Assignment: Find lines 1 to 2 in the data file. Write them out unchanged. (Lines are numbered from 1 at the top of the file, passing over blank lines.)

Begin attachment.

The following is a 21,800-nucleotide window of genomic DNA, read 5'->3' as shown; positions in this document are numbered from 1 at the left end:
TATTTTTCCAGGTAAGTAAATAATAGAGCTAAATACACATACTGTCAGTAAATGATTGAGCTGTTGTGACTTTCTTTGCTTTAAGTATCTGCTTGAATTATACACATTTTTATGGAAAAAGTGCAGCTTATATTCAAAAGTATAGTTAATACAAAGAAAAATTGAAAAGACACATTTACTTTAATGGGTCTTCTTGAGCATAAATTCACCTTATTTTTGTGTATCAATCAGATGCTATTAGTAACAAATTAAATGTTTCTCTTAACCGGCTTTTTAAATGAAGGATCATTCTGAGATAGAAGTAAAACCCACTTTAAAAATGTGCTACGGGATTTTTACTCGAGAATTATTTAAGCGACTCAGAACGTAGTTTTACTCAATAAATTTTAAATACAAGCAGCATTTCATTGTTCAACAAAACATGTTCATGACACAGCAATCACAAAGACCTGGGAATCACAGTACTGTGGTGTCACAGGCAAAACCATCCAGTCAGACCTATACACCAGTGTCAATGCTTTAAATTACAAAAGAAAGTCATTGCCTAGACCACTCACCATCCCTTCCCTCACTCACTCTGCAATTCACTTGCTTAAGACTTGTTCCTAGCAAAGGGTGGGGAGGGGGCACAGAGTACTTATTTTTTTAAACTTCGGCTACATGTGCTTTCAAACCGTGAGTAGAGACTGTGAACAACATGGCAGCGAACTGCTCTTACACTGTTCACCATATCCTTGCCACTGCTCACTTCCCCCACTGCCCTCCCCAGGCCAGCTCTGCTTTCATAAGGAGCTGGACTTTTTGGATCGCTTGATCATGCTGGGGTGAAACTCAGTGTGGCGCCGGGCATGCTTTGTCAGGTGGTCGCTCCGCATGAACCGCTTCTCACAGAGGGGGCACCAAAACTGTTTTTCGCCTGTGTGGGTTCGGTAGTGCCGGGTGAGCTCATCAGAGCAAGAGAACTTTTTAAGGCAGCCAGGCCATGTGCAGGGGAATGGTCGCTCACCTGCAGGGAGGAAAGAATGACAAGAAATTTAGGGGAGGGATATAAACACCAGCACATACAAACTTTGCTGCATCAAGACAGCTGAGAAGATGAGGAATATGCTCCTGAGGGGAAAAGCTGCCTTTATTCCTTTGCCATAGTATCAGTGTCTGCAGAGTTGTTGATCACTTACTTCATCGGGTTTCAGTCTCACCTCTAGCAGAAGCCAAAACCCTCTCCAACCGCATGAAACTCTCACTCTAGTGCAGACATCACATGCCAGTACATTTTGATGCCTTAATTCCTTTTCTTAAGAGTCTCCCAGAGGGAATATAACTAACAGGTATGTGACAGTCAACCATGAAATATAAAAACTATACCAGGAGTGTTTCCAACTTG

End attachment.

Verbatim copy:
The following is a 21,800-nucleotide window of genomic DNA, read 5'->3' as shown; positions in this document are numbered from 1 at the left end:
TATTTTTCCAGGTAAGTAAATAATAGAGCTAAATACACATACTGTCAGTAAATGATTGAGCTGTTGTGACTTTCTTTGCTTTAAGTATCTGCTTGAATTATACACATTTTTATGGAAAAAGTGCAGCTTATATTCAAAAGTATAGTTAATACAAAGAAAAATTGAAAAGACACATTTACTTTAATGGGTCTTCTTGAGCATAAATTCACCTTATTTTTGTGTATCAATCAGATGCTATTAGTAACAAATTAAATGTTTCTCTTAACCGGCTTTTTAAATGAAGGATCATTCTGAGATAGAAGTAAAACCCACTTTAAAAATGTGCTACGGGATTTTTACTCGAGAATTATTTAAGCGACTCAGAACGTAGTTTTACTCAATAAATTTTAAATACAAGCAGCATTTCATTGTTCAACAAAACATGTTCATGACACAGCAATCACAAAGACCTGGGAATCACAGTACTGTGGTGTCACAGGCAAAACCATCCAGTCAGACCTATACACCAGTGTCAATGCTTTAAATTACAAAAGAAAGTCATTGCCTAGACCACTCACCATCCCTTCCCTCACTCACTCTGCAATTCACTTGCTTAAGACTTGTTCCTAGCAAAGGGTGGGGAGGGGGCACAGAGTACTTATTTTTTTAAACTTCGGCTACATGTGCTTTCAAACCGTGAGTAGAGACTGTGAACAACATGGCAGCGAACTGCTCTTACACTGTTCACCATATCCTTGCCACTGCTCACTTCCCCCACTGCCCTCCCCAGGCCAGCTCTGCTTTCATAAGGAGCTGGACTTTTTGGATCGCTTGATCATGCTGGGGTGAAACTCAGTGTGGCGCCGGGCATGCTTTGTCAGGTGGTCGCTCCGCATGAACCGCTTCTCACAGAGGGGGCACCAAAACTGTTTTTCGCCTGTGTGGGTTCGGTAGTGCCGGGTGAGCTCATCAGAGCAAGAGAACTTTTTAAGGCAGCCAGGCCATGTGCAGGGGAATGGTCGCTCACCTGCAGGGAGGAAAGAATGACAAGAAATTTAGGGGAGGGATATAAACACCAGCACATACAAACTTTGCTGCATCAAGACAGCTGAGAAGATGAGGAATATGCTCCTGAGGGGAAAAGCTGCCTTTATTCCTTTGCCATAGTATCAGTGTCTGCAGAGTTGTTGATCACTTACTTCATCGGGTTTCAGTCTCACCTCTAGCAGAAGCCAAAACCCTCTCCAACCGCATGAAACTCTCACTCTAGTGCAGACATCACATGCCAGTACATTTTGATGCCTTAATTCCTTTTCTTAAGAGTCTCCCAGAGGGAATATAACTAACAGGTATGTGACAGTCAACCATGAAATATAAAAACTATACCAGGAGTGTTTCCAACTTG